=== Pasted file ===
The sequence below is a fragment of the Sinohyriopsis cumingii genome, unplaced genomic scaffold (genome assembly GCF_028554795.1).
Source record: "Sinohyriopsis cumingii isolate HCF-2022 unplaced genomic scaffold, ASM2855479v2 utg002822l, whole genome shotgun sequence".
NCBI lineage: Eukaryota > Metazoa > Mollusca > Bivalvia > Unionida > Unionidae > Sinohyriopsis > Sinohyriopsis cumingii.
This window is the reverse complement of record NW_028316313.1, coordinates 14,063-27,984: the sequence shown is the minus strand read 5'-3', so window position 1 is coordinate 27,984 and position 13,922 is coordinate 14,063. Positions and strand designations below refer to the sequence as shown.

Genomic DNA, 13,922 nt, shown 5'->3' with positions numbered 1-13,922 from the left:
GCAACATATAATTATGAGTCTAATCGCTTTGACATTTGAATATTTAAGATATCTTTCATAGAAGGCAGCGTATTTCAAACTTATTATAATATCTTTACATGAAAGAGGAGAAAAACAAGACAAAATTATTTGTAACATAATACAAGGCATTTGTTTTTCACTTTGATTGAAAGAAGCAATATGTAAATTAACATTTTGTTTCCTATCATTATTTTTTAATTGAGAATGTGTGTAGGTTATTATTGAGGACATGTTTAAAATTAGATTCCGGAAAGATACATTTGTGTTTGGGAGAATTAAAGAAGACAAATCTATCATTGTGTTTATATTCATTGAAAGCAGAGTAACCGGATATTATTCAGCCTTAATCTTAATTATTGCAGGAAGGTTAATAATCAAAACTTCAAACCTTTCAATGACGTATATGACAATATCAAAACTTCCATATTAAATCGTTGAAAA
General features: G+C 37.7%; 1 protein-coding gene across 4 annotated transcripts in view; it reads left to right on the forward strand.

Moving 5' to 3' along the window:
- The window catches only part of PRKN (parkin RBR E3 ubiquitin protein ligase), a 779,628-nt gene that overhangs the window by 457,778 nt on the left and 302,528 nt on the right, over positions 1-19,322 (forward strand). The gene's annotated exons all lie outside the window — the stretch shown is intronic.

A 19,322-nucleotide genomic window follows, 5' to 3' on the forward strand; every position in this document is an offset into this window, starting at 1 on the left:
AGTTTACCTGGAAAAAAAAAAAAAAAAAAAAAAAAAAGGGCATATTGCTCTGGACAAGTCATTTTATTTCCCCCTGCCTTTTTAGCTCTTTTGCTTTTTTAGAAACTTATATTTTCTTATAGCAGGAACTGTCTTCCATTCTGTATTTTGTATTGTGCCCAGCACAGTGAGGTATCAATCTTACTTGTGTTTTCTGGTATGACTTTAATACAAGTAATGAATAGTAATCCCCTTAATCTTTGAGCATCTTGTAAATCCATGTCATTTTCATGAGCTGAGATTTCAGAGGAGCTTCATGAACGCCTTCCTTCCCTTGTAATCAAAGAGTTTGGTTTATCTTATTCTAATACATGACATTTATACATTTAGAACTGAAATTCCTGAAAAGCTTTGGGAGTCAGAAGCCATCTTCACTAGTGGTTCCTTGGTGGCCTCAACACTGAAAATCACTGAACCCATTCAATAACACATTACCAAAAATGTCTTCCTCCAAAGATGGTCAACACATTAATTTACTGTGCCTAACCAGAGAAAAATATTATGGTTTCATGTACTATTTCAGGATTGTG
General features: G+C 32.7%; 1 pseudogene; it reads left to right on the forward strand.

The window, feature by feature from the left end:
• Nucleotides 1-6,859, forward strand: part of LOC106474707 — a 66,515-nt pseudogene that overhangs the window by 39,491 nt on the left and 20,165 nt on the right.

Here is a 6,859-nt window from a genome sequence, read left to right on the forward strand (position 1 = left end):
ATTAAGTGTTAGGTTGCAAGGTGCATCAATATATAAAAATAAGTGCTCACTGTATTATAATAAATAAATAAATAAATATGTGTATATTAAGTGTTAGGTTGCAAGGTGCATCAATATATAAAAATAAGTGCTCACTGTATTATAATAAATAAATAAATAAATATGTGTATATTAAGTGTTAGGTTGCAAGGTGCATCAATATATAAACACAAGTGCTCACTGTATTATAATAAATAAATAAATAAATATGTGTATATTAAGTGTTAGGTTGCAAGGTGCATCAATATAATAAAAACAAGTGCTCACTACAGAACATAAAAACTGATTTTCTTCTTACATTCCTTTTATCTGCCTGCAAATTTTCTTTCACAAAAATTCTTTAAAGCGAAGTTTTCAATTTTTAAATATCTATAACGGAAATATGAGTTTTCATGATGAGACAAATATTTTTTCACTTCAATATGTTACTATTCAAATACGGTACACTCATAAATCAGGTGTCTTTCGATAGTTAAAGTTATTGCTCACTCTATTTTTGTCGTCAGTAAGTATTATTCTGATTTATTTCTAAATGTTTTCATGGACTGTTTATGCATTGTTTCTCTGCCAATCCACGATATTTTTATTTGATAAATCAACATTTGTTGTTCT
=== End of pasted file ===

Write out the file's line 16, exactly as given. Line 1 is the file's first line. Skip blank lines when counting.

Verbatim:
ATTAAGTGTTAGGTTGCAAGGTGCATCAATATATAAAAATAAGTGCTCACTGTATTATAATAAATAAATAAATAAATATGTGTATATTAAGTGTTAGGTTGCAAGGTGCATCAATATATAAAAATAAGTGCTCACTGTATTATAATAAATAAATAAATAAATATGTGTATATTAAGTGTTAGGTTGCAAGGTGCATCAATATATAAACACAAGTGCTCACTGTATTATAATAAATAAATAAATAAATATGTGTATATTAAGTGTTAGGTTGCAAGGTGCATCAATATAATAAAAACAAGTGCTCACTACAGAACATAAAAACTGATTTTCTTCTTACATTCCTTTTATCTGCCTGCAAATTTTCTTTCACAAAAATTCTTTAAAGCGAAGTTTTCAATTTTTAAATATCTATAACGGAAATATGAGTTTTCATGATGAGACAAATATTTTTTCACTTCAATATGTTACTATTCAAATACGGTACACTCATAAATCAGGTGTCTTTCGATAGTTAAAGTTATTGCTCACTCTATTTTTGTCGTCAGTAAGTATTATTCTGATTTATTTCTAAATGTTTTCATGGACTGTTTATGCATTGTTTCTCTGCCAATCCACGATATTTTTATTTGATAAATCAACATTTGTTGTTCT